Step 3. Contact your insurance company or request some roadside assistance

For people with a roadside assistance membership or car insurance, contacting these companies is the quickest and most effective solution. At your request, they will either tow your vehicle to the nearest station or bring in enough gasoline so that you can drive there by yourself.

  • Insurance companies and roadside assistance aside, contacting a family member or friend is also a great idea.
  • What if you have neither a membership nor insurance? Some regions have emergency response systems that offer free assistance. Find their numbers on the DOT website
  • Have no cellphone service? Ask someone on the road to make a phone call for you or bring you some gas from a nearby station. Be careful when approaching these strangers, and stay alert if they insist on driving you home.
  • When none of the above work for you, the last resort is to walk to the gas station yourself to buy the gasoline. Return to the car immediately once done. 

Step 4. Refill the tank and restart the car

Run out of fuel diesel

Even when the tank has already been refueled, you might still have to press the gas pedal several times to get the gasoline flowing faster to the engine. Then, switch the key in your ignition to “ON” about 3-4 times before starting the engine; your car should restart immediately.

If your first attempt doesn’t work, wait 1-2 minutes before trying again. After 5 failed attempts, contact a roadside/towing service to help bring it to a repair shop. 

Extra Tips:

  • If you have traveled on the road before and know where the nearest gas station is, drive as close to the station as possible, then walk the rest of the way.
  • Do not over-speeding. Drive as steadfastly as possible to save the last drops of your gasoline. 
  • Consider hailing down a friendly motorist to ask him to ride you to the station. Lots of people are ready to help!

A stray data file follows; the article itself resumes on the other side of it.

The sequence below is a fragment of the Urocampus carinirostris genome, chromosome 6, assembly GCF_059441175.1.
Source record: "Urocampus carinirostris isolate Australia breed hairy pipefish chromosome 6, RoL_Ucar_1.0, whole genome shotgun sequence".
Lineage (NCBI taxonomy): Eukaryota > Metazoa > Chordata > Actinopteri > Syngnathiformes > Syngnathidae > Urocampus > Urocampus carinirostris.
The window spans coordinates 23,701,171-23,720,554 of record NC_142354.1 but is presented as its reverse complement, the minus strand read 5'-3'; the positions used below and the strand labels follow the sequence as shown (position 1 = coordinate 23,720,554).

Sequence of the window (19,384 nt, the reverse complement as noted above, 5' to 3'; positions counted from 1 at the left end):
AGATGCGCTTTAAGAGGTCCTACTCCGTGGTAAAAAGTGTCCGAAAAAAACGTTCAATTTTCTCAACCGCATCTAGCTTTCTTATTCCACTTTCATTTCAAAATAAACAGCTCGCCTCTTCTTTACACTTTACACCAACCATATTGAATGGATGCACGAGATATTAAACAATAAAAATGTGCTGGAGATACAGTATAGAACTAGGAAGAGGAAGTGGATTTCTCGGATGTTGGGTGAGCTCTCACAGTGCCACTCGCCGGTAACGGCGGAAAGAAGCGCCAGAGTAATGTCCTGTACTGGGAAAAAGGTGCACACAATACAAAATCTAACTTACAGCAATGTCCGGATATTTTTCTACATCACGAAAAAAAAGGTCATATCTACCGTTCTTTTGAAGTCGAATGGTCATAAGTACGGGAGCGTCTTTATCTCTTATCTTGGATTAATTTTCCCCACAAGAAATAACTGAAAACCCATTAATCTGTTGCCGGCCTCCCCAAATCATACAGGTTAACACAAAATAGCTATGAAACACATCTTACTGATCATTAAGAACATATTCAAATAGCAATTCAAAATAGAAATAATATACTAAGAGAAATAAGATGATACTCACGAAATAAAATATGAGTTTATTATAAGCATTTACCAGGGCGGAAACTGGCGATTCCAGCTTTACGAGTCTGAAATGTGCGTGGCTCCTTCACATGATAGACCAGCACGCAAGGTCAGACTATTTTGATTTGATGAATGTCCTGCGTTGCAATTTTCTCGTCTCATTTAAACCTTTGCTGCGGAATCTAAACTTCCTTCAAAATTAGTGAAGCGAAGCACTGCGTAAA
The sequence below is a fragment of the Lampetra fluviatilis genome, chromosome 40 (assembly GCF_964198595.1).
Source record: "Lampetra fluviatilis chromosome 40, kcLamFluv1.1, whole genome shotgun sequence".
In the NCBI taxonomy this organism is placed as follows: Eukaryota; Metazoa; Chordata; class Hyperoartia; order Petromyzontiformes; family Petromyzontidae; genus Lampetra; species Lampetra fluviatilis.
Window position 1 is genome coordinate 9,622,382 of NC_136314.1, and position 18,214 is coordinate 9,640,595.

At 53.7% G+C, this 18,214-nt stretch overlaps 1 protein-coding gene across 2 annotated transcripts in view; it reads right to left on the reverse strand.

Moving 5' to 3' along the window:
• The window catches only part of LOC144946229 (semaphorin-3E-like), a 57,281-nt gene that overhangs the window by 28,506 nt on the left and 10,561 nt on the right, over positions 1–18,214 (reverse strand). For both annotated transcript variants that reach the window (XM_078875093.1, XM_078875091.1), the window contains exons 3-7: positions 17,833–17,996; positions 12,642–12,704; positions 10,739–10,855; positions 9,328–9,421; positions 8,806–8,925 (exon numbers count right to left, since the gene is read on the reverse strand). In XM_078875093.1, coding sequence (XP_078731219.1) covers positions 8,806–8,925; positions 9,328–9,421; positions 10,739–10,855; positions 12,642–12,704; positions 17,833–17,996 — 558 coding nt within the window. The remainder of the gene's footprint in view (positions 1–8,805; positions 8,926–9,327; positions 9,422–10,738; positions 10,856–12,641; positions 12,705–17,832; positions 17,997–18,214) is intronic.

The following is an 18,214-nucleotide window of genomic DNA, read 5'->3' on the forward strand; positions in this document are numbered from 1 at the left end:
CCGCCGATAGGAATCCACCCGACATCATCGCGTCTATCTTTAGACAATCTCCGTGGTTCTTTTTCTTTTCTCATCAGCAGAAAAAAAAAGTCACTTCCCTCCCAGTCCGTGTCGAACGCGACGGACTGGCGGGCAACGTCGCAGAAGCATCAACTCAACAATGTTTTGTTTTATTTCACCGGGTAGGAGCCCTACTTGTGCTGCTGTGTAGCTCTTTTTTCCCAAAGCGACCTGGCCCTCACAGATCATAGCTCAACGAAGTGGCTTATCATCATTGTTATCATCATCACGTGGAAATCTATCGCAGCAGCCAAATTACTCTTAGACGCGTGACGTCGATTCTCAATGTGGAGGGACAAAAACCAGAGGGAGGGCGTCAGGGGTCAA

How to Prevent The Gas from Running Out

  • Always bring some extra gasoline when traveling in case of emergencies.
  • Double-check the route, especially if you drive out of town or go on a long road trip, and remember all the gas stations along the way.
  • Refill the tank frequently; never let the gas tank go below a quarter full. 

What If Your Car Still Has Gas But Cannot Run Well?

If your car stutters or struggles to keep going despite the tank being at least 50% full, the reasons might be:

Dead batteries. In that case, the dashboard lights and instrument panels will not turn on, and the battery symbol might appear on the display. Consider jump-starting your car, either with a cable or with another car. 

Bad alternator. When the alternator goes bad, there will be a strong burning smell since the alternator and belt work together. The only possible solution is to have an expert inspect and replace it if necessary.

Malfunctioning fuel pump relay or spark plugs. Cars with these issues will struggle to accelerate and constantly misfire. Again, you are probably not experienced enough to handle them yourself, so leave the job to experts.

Other issues. Bad motors, broken timing belts, and faulty fuses all result in decreased fuel economy and much less responsive steering. Get a mechanic to check the system and identify the source of the problem.


A car will not start without gas, so the only logical solution is to get to the gas station (either by yourself or with help from passersby/roadside services) and buy gasoline for a refill. 

On another note, the car’s performance failure might come from other automobile parts, such as a bad spark plug, a defective alternator, or a dying battery. Have a certified mechanic handle the problem if you are not experienced.

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Alex Lewis

Alex Lewis

Petroleum Engineer At Rex Energy

I have worked in a variety of roles and professions, from quality engineering in the automotive industry to production engineer in the oil and gas sector. From a technical point of view, these roles have shown me how to design a process, ensure it is efficient and up to standard, and manage the execution of the said process from start to finish.